Throwback Thursday

As all 12 of the avid readers of this site might have noticed, there was no Brain Dump after Long Beach. That’s largely because, in addition to a lack of passing, Indycar races now have the added bonus of a lack of officiating. Which is like hearing the words “Sir, we didn’t just accidentally overcooked your steak from medium rare to Firestone, but we also seemed to have smothered it in cigarette ashes.” Hilarity does not ensue.

Anyhow, the latest in a long but distinguished (ahem) line of officiating controversies involved Simon Pagenaud and whether or not he deprived Scott Dixon of his bazillionth (alright, 40th) IndyCar victory. Which was odd because, in the name of justice, I felt the need to hope Scott Dixon would prevail. This, admittedly, was a weird feeling because your humble host has never been a fan of Dixon, inasmuch as I can’t say that I ever recall cheering for him to win a race. Oh, I absolutely respect his talents and contribution to the sport, and he seems a fine enough chap to share a pint with should the occasion arise, but that doesn’t mean I want to see him win more races.

Which all reminded me of something I had read recently. As you may have seen a few weeks ago, after his victory in Phoenix, George at Oil Pressure had written so respectfully of Dixon’s many talents that you almost forgot he was an Helio fan. Almost. But the post was thorough and not without merits, because, let’s face it, Dixon is very good at this Indycar thing. And yet, although I have nothing but admiration for Dixon and his record, and I got to thinking as to WHY it is that in a list of 33 drivers he’d be some-teenth on my personal list of “who I want to see win” on any given weekend.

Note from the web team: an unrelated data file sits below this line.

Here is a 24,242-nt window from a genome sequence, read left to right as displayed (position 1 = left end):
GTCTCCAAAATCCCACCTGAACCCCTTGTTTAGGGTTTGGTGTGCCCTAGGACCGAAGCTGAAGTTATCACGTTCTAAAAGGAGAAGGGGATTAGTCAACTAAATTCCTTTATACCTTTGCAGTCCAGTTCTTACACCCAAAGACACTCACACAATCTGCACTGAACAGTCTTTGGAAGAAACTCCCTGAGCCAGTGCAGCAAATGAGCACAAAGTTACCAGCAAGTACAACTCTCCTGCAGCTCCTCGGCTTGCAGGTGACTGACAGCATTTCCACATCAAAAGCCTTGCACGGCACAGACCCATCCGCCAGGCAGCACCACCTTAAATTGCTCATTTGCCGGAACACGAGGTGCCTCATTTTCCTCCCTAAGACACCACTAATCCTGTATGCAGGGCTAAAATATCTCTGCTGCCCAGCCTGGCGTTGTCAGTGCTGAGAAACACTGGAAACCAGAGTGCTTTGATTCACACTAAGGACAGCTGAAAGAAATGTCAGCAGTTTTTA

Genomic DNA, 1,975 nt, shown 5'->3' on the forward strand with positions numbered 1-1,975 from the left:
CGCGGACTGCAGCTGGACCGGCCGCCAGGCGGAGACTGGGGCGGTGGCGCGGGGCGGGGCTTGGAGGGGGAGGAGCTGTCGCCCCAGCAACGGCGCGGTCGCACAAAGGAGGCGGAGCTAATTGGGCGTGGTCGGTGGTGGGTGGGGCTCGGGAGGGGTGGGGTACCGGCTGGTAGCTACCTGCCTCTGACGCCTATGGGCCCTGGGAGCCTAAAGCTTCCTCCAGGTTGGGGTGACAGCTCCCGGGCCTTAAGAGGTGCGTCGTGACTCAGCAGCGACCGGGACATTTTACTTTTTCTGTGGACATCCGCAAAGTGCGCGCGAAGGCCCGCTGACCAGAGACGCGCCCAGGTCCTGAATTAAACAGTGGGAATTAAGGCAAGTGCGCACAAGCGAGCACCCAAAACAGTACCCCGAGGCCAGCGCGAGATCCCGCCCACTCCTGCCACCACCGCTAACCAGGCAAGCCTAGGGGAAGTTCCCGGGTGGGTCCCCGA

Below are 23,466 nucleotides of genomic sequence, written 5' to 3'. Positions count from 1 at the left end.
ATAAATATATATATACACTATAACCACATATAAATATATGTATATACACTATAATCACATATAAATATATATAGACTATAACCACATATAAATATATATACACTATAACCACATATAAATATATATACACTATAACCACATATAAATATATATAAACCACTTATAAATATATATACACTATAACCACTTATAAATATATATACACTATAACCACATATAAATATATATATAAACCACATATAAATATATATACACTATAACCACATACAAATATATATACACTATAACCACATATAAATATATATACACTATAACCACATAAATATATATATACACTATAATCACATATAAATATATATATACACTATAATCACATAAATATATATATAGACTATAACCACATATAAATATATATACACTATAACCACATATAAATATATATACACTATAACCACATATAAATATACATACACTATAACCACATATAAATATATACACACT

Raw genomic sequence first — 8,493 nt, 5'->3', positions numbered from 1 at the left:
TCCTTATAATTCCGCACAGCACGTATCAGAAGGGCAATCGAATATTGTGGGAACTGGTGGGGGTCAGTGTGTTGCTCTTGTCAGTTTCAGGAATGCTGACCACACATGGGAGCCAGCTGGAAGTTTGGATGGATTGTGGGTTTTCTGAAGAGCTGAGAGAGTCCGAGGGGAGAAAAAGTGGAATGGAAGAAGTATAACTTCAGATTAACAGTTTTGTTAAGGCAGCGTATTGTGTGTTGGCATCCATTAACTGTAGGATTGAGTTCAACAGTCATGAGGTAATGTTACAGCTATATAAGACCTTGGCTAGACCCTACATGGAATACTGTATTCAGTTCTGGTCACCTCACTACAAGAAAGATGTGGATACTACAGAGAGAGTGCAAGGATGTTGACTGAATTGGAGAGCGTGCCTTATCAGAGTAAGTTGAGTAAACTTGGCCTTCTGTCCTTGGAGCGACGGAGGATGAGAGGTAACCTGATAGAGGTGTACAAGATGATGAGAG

In my life I’m pretty sure I’ve eaten enough tacos that, if placed end to end, would stretch from Phoenix to Fiji. But that’s not relevant. What is relevant is that I have seen nearly every Indycar race Dixon has participated in, and although I have no quantitative analysis backing this up, it seems to me he seems to win in, err, non-racy ways. Sometimes he gets “vulture” wins when other drivers make mistakes. Sometime he wins because he advances positions on pit stops. And sometimes he wins because, of course, in the immortal words of the late Jack Arute, he “makes fuel”, stretching the length of his stints like no other driver.

(“You know Jack Arute isn’t dead, right?” – The Spotter)

Dixon is fabulous at many Indycar things – maybe nearly all Indycar things – but mostly he’s fabulous, or rather famous, for doing the unfabulous. To wit, raise your hand if you can recall at least three races where Dixon made an exciting late pass to win. Go ahead, do it right now, if you can. Unless of course if you’re in a Heimlich class and the instructor is asking for volunteers.

OK, now raise your hand if you can recall at least three races where Scott Dixon won because he “made fuel”.

(“Seriously, I think I can see Jack Arute raising his hand from here” – The Spotter)